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Nutrition for Nurses

10.2 Nutrition and Chronic Hematologic Illness

Nutrition for Nurses10.2 Nutrition and Chronic Hematologic Illness

Learning Outcomes

By the end of this section, you should be able to:

  • 10.2.1 Discuss the impact of nutrition on congenital hematologic disorders.
  • 10.2.2 Discuss the impact of nutrition on cancers.

Congenital Hematologic Disorders

Sickle cell disease (SCD), a genetic hemoglobinopathy with chronic anemia, is the most common inherited blood disorder in the United States (McCaskill et al., 2018) and affects the shape of hemoglobin, resulting in blocked blood flow. Individuals with SCD are more prone to micronutrient and macronutrient (carbohydrate, fat, and protein) deficiencies related to hyperreactive hematopoiesis, the physiologic response caused by chronic anemia. Nutrient deficiencies (Table 10.5) further increase systemic oxidative stress (disturbance in the balance between the production of free radicals and antioxidant defenses) and contribute to severe and frequent sickle cell vaso-occlusive crises. These deficiencies can cause the following in people with SCD (Umeakunne & Hibbert, 2019):

  • Delayed growth and development
  • Decreased quality of life
  • Chronic inflammation
  • Painful vaso-occlusive crises
  • Increased occurrence of stroke, pulmonary hypertension, heart disease, and renal disease

As with SCD, thalassemia is a genetic hemoglobinopathy, characterized by less oxygen-carrying protein and fewer red bloods cells. There are multiple genetic forms ranging in severity. Thalassemia carries the same nutritional risks as SCD does.

Table 10.5 outlines additional micronutrient deficiencies and recommended interventions.

Micronutrient Deficiency Recommended Foods/Interventions
Vitamin D* Milk, yogurt, cheese
Vitamin A Carrots, sweet potatoes, kale, spinach
Vitamin C Kiwis, oranges
Vitamin E Mustard greens, sunflower seeds
Zinc Nuts, fish, whole grains, dairy products
Folic acid 1 mg daily supplement
Leafy green vegetables
Vitamin B12 Steamed shrimp, baked snapper, whole grain breads
Omega-3 fatty acids Meats, beans, nuts, seeds, vegetable oils
*Vitamin D deficiency is five times more likely to occur in children with SCD than in children without SCD and is associated with increased hospitalizations (McCaskill et al, 2018).
Table 10.5 Common Nutrient Deficiencies in Congenital Hematologic Disorders (source:, 2023)

Genetic Hemochromatosis

Genetic hemochromatosis causes excessive absorption of dietary iron secondary to decreased expression of the peptide hormone hepcidin. It is the most common autosomal recessive disorder in White individuals, affecting one in 300–500 people of northern European descent (Porter & Prashanth, 2023). It is twice as common in males as females and can result in multiple organ dysfunction. Excessive intestinal dietary intake of heme and nonheme iron is primarily managed by dietary modifications (Milman, 2021). These modifications are extensive and require nutritional counseling and reinforcement by health care professionals:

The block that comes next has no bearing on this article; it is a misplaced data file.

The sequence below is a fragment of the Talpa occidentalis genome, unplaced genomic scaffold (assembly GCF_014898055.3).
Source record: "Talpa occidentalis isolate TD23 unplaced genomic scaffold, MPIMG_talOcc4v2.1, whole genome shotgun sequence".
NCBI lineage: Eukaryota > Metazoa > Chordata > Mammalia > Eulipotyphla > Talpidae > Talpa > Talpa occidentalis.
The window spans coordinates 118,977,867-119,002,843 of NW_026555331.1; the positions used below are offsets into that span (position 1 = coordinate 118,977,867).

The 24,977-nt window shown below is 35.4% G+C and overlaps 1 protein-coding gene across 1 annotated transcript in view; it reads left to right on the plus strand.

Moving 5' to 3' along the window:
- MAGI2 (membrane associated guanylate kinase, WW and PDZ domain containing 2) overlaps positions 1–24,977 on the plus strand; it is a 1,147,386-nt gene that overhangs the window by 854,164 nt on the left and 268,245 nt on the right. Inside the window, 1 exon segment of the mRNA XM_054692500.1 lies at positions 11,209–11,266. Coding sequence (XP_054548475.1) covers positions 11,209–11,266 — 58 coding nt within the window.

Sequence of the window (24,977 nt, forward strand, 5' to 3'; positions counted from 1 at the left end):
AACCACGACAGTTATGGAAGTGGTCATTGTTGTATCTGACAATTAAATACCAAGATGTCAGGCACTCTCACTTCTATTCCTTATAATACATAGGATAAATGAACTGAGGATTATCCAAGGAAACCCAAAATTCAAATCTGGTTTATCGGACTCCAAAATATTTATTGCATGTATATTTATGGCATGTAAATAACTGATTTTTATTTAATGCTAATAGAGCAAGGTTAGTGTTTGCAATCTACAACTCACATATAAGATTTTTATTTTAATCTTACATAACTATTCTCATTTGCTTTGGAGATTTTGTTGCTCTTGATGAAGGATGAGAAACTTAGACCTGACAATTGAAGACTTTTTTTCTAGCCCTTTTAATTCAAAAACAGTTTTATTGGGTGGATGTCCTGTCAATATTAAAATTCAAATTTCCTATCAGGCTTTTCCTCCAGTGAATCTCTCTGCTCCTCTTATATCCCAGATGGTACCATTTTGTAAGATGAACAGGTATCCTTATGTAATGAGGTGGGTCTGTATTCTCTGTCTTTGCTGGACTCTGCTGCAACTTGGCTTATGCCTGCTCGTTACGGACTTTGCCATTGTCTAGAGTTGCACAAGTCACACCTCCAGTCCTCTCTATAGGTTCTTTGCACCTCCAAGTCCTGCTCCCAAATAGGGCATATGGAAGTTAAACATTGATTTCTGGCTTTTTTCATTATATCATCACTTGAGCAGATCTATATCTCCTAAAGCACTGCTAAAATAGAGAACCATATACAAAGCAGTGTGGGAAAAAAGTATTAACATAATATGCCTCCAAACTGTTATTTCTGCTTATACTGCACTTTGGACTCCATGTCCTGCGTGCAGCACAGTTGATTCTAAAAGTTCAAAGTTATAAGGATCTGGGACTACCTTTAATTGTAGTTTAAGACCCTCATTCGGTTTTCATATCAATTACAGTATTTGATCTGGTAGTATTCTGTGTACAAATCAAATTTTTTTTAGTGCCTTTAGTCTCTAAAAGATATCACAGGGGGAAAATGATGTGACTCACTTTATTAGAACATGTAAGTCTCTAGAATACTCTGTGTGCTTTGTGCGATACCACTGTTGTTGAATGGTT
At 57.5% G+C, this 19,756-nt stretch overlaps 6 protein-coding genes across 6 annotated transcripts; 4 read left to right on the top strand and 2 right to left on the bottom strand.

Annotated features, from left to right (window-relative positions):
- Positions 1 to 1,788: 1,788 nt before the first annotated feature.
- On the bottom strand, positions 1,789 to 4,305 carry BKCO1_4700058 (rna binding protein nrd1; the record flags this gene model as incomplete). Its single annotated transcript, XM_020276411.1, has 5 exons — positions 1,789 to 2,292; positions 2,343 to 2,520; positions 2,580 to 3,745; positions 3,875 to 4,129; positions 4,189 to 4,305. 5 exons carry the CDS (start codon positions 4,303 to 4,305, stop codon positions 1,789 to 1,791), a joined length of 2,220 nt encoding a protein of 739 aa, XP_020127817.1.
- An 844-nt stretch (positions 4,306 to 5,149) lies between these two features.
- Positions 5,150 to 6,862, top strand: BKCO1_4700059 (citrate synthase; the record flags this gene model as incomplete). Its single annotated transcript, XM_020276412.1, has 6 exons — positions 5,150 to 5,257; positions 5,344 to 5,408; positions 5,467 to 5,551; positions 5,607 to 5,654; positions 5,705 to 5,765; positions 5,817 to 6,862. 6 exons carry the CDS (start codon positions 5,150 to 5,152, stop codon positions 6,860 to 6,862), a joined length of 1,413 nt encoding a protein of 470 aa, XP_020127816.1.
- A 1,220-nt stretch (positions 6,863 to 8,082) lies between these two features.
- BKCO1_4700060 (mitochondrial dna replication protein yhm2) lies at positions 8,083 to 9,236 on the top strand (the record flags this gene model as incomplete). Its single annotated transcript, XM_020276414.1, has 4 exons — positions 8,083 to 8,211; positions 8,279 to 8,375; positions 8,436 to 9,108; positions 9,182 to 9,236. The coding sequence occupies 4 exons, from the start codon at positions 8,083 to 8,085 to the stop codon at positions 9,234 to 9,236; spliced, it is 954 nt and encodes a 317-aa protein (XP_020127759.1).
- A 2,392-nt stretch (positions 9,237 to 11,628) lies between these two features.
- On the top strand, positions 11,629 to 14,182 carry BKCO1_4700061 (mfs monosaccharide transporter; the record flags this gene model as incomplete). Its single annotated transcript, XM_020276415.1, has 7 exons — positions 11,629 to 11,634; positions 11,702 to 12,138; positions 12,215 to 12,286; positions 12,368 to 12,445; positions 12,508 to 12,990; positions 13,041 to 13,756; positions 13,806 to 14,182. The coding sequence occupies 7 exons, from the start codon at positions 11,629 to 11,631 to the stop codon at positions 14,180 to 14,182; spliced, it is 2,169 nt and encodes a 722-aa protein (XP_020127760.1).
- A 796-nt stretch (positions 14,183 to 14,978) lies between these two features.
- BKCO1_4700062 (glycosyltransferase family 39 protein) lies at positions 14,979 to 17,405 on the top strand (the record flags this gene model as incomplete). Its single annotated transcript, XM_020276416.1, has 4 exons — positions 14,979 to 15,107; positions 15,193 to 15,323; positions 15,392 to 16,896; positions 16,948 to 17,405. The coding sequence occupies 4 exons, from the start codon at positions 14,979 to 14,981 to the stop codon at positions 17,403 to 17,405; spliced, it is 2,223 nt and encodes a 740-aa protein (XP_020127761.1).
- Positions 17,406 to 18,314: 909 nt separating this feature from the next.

• Consider a vegetarian or semivegetarian diet.
  • Consume 21 oz of fruit and vegetables daily; fresh is best.
  • Avoid red meat from mammals; instead, choose lean, white poultry.
  • Avoid processed meat. Consume no more than 7 oz of meat from poultry per week. Consider additional protein sources such as fish, eggs, and legumes.
  • Choose whole grains; avoid iron-enriched grains.
  • Beverages should consist of water, green or black tea, coffee, and low-fat milk. Avoid alcoholic beverages.


Hemophilia is an inherited X-linked blood disorder resulting in decreased levels of clotting factor VIII or IX. Occurring in 1 in 5,000 male births, this deficiency results in spontaneous bleeding, often in joints, and severe bleeding following injury or trauma (CDC, 2023a). Nutritional considerations include managing weight and maintaining iron levels to avoid IDA. Obesity is common secondary to a sedentary lifestyle to avoid injury-induced bleeding; however, consequences of decreased physical activity include more stress on the joints and muscle strains that can result in musculoskeletal bleeding (Lim et al., 2020). A recommended diet includes iron-rich foods such as lean red meat, leafy green vegetables, broccoli, dried beans, grains, and raisins. It is important to consume foods containing vitamin C, such as orange juice, to enhance iron absorption.

Effect of Misshapen Red Blood Cells on Blood Flow

The American Society of Hematology (2009) offers a video that demonstrates how blood flow is affected by misshapen red blood cells.

Impact of Cancer on Nutrition and Hematologic Function